Tag Archives: exercise

FINALLY!! A High Protein Diet study That Has Been Repeatedly Recommended

31 Aug

Doubling the Daily Allowance of Protein Intake With Diet and Exercise Protects Muscle Loss


I hope it means that the health community will actually believe it, instead of thinking that this is “bad for your kidneys.” I wish I could say more, but this tends to sum it up very well.


What is your Spark?

9 May

Twice a year, all of our staff get together to read and dissect a book; these are usually not directly related to fitness, but instead subjects that will get us thinking.  At the end of the day, though, we DO become better trainers and coaches because the topics help us improve our skills as: goal managers, psychologists, motivators, and health promotors.  Last month we discussed the book, “SPARK: the Revolutionary New Science of Exercise and the Brain,” by Dr. John J. Ratey and Eric Hagerman.


Generally speaking, Dr. Ratey discusses the connection between physical activity and cognition.  While very science forward, this is an approachable book that should be required reading for anyone who wants to think and reason clearly, and stave off the mental decay brought on by aging, mental disorders, and inactivity.


The biggest take-aways:

1 – All stress is not bad.  Proper stress – even at the cellular level – is actually beneficial.  It is what helps to stimulate the body.  Judicious and properly applied stressor will make us healthier and more able to handle dangerous and debilitating circumstances in our futures.  Miniscule amounts of toxins in the foods we eat actually make us more capable of fending off disease.


2 – Age is not a deterrent.  We can improve at the cellular level and increase brain size at any age.  Aging really at its most basic view is the body’s cessation of regeneration and growth.  By exercising, we are not only improving our muscular and cardiovascular systems, but increasing neural connections and positive hormonal and neurotransmitter levels in our brains.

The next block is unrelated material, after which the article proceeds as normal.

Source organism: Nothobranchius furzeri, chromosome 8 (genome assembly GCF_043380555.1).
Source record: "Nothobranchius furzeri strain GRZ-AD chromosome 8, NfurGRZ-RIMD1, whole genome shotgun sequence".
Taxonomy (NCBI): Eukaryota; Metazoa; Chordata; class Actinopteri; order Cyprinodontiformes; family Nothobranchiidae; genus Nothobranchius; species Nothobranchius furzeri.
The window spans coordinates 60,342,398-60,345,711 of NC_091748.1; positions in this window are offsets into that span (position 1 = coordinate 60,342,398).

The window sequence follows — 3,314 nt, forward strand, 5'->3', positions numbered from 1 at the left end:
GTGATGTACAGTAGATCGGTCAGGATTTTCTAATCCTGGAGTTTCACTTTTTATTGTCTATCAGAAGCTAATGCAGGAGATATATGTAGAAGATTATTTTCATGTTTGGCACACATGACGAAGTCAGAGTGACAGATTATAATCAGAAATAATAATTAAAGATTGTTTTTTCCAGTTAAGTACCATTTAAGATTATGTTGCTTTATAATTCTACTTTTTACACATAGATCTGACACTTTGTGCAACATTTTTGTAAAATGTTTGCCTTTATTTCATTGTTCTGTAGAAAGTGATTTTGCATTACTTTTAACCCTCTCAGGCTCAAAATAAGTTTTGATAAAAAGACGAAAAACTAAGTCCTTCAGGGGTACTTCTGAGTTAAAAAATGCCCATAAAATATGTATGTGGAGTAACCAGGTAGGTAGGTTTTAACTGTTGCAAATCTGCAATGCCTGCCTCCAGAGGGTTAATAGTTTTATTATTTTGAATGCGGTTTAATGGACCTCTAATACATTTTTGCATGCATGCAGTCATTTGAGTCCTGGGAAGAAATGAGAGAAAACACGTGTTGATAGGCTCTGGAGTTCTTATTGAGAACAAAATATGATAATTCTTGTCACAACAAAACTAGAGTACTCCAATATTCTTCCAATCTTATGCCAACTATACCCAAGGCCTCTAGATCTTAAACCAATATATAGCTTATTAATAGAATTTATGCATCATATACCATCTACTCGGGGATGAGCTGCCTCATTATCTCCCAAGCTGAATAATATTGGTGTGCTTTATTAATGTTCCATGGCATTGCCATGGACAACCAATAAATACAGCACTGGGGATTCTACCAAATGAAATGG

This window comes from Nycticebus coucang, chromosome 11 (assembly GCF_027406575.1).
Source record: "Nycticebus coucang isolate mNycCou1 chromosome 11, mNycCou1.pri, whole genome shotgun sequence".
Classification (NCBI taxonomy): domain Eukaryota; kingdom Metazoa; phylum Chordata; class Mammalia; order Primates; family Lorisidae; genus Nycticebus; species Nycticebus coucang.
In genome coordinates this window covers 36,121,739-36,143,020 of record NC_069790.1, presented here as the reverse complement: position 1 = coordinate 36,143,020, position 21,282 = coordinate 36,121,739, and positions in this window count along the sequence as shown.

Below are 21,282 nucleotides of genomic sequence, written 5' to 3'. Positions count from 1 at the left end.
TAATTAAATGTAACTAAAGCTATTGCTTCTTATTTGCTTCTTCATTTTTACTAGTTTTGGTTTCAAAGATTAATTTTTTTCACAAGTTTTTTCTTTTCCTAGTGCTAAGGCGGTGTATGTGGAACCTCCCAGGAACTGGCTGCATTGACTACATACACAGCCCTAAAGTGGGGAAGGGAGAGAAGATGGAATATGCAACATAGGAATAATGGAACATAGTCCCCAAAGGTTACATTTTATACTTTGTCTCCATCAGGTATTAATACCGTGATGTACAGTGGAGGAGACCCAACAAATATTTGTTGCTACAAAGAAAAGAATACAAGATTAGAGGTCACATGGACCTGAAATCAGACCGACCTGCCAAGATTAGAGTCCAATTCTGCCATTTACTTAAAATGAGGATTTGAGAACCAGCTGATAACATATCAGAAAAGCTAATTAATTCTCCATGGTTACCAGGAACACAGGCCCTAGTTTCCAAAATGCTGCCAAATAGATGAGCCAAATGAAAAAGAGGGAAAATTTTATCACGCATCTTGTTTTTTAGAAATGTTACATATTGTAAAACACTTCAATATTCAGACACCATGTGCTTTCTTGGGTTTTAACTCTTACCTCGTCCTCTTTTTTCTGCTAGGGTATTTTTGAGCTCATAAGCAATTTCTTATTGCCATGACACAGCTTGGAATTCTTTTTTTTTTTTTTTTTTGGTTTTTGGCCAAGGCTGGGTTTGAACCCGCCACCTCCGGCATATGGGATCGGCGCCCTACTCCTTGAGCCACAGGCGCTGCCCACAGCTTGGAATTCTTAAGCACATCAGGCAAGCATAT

3 – The same general principles apply to most of everything we do and how we can change, correct, or influence our circumstance and environment to improve our lives.  Whether it’s dementia, anxiety, depression, or addiction, exercise, both physical and mental, can help ameliorate and control these problems.


4 – Inactivity is the ultimate killer.  Lack of physical activity will rot not only our bodies, but also our brains and cognitive abilities.  Just like slowing aging, physical activity helps to (re)build pathways in our brains that make us more productive and improve focus and attention.


5 – Exercise is a great way to bolster our mental faculties, regardless of the task at hand.  The hormonal and neurotransmitter cascades that occur after exercise help to “grow” our brains and leave them in an environment more capable of learning and retaining information.


Now before you get intimidated by thinking that this means that you have to go out and train for a marathon or throw 1,000 pounds over your head, know this: a little is better than nothing, and every little bit more is beneficial.  Taking your current state, adding just 30 minutes of brisk walking daily is enough exercise to make improvements – in your physical health, but also in your thinking and mood.  Try a new sport, add an after-dinner walk with your spouse, or come in for an additional 30 minute session each week.  These will all help you on your path to improving your life and vitality.